This year is the year of Sino-DPRK friendship as it marked the 60th anniversary of the establishment of diplomatic ties between China and the DPRK, she noted, and continued:

The traditional Sino-DPRK relations of friendship and cooperation were provided by Chairman Mao Zedong, the great leader of the Chinese people, and President Kim Il Sung, the great leader of the Korean people. Kim Il Sung was the great leader of the Korean people and a close friend of the Chinese people. The Chinese people will never forget the exploits performed by him by making a great contribution to the Chinese revolution.

The Sino-DPRK relations are growing stronger as the days go by under the deep care of the top leaders of the two countries. President Hu Jintao and General Secretary Kim Jong Il jointly declared the beginning of the year of Sino-DPRK friendship on January 1 this year. The functions held this year reconfirmed the unbreakable nature of the friendly and cooperative relations between the two parties, two countries and two peoples forged through the struggle for their common cause.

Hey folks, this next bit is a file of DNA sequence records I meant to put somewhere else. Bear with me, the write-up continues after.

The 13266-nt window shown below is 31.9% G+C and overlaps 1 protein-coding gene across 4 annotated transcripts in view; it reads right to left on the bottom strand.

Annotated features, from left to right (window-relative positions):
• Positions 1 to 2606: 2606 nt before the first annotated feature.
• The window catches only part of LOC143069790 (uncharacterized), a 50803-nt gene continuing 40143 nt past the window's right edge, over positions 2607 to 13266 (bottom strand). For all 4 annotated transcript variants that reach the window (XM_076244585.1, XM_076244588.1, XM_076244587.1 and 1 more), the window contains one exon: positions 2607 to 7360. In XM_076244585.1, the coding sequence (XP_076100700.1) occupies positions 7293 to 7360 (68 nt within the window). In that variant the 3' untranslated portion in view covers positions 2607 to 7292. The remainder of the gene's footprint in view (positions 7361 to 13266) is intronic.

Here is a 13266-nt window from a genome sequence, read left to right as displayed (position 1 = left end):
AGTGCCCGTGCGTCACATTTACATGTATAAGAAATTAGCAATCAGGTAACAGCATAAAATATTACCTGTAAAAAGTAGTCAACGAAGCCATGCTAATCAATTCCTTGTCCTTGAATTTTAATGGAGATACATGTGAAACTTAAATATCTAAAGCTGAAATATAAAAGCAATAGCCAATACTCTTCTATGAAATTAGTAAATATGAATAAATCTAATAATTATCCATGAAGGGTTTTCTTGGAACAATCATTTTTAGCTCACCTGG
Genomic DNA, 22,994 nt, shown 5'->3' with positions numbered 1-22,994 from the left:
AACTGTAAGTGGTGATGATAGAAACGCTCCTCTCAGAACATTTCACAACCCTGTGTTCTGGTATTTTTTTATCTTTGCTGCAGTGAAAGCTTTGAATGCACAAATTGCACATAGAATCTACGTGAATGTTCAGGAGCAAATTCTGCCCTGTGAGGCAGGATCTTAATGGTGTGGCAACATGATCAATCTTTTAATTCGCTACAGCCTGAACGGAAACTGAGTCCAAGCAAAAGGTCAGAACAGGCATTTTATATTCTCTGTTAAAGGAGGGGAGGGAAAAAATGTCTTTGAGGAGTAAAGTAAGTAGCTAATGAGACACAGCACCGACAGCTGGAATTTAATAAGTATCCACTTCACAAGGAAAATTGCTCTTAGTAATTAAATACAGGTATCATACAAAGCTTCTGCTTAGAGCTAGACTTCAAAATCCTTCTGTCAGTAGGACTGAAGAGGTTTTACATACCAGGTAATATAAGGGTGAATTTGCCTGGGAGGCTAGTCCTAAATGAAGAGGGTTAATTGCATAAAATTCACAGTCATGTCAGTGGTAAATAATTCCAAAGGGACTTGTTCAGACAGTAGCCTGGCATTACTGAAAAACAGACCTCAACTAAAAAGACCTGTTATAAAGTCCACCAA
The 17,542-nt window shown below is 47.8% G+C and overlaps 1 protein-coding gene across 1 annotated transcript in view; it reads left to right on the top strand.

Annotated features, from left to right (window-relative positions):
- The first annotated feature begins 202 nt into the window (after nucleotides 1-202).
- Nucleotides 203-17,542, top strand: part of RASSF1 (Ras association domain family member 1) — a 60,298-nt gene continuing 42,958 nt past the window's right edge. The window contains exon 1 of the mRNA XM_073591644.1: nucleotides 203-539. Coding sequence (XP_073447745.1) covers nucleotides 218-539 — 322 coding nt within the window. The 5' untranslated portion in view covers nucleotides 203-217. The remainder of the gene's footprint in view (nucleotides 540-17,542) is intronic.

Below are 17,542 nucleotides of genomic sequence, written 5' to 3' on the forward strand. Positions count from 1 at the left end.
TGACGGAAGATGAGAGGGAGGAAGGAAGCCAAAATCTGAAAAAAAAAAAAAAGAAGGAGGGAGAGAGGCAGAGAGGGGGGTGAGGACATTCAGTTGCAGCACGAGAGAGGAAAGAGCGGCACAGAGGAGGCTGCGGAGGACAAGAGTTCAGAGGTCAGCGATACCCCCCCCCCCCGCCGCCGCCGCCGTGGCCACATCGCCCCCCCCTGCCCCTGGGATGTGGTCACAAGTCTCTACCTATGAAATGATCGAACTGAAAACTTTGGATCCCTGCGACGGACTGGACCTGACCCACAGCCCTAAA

I was deeply impressed to see the drive of the strong-willed and diligent Korean people, she said, and continued:

The Korean people are dynamically waging a 100-day campaign, united close around Kim Jong Il. We are pleased with the fact that the Korean people have made great progress in the revolution and construction in the spirit of self-reliance and fortitude under the leadership of the Workers’ Party of Korea headed by Kim Jong Il. We sincerely hope that the fraternal Korean people will register greater success in their efforts to open the gate to a great prosperous and powerful nation in 2012, the centenary of birth of Kim Il Sung.

Only — big surprise here — that’s not quite what was reported in the Chinese news media.  Here, via the National People’s Congress Chinese website and People’s Daily, and following some bromides from Kim Yong-nam, is what she said.  I think it’s interesting for the subtle clues:

陈至立表示,中朝传统友谊是两国老一辈领导人亲手缔造和培育的,经受了国际风云变幻的考验。在两国领导人直接关心和双方共同努力下,中朝关系保持良好发展 势头,今年友好年活动取得了圆满成功。中方愿同朝方一道,继承和发扬友好传统,推动中朝关系不断向前发展,更好地造福两国人民。中国全国人大愿同朝鲜最高 人民会议进一步加强友好交流与合作,为两国关系发展不断注入新的活力。